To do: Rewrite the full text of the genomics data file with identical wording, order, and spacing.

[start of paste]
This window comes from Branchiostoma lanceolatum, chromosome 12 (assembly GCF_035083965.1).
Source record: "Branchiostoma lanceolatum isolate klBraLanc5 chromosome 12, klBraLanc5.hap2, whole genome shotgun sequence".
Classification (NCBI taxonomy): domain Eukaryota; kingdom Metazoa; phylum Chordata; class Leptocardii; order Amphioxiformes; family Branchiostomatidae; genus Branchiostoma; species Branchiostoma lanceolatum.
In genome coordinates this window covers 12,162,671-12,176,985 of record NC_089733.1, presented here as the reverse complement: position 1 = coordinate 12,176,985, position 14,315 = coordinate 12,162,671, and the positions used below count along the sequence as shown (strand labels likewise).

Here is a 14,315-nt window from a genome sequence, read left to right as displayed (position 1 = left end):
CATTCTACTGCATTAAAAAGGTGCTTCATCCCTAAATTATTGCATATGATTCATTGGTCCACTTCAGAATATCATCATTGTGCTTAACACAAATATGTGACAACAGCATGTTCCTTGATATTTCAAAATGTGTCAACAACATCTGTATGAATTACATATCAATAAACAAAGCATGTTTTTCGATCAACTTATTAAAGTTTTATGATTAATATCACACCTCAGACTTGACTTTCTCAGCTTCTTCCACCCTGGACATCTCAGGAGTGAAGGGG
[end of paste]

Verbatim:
This window comes from Branchiostoma lanceolatum, chromosome 12 (assembly GCF_035083965.1).
Source record: "Branchiostoma lanceolatum isolate klBraLanc5 chromosome 12, klBraLanc5.hap2, whole genome shotgun sequence".
Classification (NCBI taxonomy): domain Eukaryota; kingdom Metazoa; phylum Chordata; class Leptocardii; order Amphioxiformes; family Branchiostomatidae; genus Branchiostoma; species Branchiostoma lanceolatum.
In genome coordinates this window covers 12,162,671-12,176,985 of record NC_089733.1, presented here as the reverse complement: position 1 = coordinate 12,176,985, position 14,315 = coordinate 12,162,671, and the positions used below count along the sequence as shown (strand labels likewise).

Here is a 14,315-nt window from a genome sequence, read left to right as displayed (position 1 = left end):
CATTCTACTGCATTAAAAAGGTGCTTCATCCCTAAATTATTGCATATGATTCATTGGTCCACTTCAGAATATCATCATTGTGCTTAACACAAATATGTGACAACAGCATGTTCCTTGATATTTCAAAATGTGTCAACAACATCTGTATGAATTACATATCAATAAACAAAGCATGTTTTTCGATCAACTTATTAAAGTTTTATGATTAATATCACACCTCAGACTTGACTTTCTCAGCTTCTTCCACCCTGGACATCTCAGGAGTGAAGGGG